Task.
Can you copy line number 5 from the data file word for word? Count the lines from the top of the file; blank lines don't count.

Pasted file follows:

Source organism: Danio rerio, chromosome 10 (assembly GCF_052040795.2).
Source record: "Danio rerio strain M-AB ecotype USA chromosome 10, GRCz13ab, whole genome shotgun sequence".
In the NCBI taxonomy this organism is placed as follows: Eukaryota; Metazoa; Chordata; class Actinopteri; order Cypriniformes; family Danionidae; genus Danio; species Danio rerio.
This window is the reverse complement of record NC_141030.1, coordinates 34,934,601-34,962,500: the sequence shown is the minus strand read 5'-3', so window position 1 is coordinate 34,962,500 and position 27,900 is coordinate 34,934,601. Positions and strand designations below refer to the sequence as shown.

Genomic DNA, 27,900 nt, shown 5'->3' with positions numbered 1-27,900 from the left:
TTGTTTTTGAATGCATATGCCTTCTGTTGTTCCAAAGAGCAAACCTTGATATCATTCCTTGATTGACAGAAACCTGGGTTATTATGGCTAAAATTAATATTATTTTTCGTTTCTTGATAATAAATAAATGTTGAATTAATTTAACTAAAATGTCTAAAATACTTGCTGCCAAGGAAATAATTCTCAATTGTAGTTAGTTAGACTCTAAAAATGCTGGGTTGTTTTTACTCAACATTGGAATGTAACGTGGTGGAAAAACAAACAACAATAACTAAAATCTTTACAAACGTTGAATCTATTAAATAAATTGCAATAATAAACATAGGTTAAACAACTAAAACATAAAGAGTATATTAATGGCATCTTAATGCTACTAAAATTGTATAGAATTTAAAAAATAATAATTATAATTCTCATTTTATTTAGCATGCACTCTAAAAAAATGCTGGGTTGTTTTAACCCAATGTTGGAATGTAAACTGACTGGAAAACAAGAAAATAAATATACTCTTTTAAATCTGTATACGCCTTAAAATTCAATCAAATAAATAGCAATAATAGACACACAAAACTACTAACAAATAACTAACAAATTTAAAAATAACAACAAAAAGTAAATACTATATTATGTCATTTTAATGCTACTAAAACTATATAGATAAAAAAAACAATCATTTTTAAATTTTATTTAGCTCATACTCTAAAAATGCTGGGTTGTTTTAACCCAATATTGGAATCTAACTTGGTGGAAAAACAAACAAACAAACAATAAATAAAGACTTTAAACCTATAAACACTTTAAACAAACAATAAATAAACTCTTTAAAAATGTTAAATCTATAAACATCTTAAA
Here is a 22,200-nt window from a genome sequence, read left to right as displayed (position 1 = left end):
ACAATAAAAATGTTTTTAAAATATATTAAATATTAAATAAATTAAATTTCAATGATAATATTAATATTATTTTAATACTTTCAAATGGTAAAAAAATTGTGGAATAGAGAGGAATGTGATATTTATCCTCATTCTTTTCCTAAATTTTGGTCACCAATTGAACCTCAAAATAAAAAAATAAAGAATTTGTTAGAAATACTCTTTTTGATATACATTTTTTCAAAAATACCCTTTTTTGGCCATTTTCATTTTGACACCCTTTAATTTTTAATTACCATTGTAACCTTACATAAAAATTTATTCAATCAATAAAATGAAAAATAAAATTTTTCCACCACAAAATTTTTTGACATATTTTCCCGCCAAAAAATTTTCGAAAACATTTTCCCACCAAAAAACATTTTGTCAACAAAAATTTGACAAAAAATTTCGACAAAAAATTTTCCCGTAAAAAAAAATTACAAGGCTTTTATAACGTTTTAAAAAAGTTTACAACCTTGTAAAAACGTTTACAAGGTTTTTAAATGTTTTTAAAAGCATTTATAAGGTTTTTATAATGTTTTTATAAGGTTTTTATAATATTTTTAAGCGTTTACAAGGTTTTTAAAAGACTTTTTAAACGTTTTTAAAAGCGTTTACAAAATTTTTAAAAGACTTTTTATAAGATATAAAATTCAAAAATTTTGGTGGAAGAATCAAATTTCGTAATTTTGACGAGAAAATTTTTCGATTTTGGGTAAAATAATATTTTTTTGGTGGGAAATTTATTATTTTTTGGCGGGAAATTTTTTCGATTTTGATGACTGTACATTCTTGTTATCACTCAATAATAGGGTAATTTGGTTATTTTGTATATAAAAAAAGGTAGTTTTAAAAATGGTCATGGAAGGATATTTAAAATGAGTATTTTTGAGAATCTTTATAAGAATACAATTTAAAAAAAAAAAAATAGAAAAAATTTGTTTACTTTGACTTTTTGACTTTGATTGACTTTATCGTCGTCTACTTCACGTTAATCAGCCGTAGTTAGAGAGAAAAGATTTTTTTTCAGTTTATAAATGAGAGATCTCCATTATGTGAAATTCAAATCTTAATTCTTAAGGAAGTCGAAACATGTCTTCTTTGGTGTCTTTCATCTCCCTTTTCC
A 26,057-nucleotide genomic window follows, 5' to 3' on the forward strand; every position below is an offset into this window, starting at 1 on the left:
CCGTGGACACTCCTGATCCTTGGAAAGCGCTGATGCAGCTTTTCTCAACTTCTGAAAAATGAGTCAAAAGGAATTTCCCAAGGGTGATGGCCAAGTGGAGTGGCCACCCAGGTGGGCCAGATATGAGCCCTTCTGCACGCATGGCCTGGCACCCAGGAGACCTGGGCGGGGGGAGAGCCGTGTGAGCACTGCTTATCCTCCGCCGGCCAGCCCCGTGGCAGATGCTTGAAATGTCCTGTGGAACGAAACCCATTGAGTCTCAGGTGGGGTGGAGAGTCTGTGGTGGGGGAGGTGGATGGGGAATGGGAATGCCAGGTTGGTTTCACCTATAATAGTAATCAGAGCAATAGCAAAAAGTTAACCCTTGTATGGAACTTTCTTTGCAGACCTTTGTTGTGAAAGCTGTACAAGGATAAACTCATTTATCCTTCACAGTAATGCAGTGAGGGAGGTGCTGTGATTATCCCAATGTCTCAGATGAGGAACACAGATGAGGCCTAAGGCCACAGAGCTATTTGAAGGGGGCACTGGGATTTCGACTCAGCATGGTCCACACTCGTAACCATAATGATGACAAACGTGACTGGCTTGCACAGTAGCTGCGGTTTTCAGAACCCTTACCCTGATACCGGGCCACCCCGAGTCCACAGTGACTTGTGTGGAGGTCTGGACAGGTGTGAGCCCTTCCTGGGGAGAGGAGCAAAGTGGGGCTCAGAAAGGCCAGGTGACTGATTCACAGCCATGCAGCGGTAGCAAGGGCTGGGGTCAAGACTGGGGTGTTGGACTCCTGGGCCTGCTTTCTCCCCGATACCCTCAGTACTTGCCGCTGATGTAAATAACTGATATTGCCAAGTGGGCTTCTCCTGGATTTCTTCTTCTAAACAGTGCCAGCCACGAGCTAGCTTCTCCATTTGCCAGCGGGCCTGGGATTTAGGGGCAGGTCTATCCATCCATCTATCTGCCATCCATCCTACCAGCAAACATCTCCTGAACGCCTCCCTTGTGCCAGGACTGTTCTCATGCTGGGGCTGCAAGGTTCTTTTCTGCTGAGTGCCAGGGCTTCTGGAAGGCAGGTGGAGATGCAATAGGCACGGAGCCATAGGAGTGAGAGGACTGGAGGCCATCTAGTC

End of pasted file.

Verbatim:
Genomic DNA, 27,900 nt, shown 5'->3' with positions numbered 1-27,900 from the left: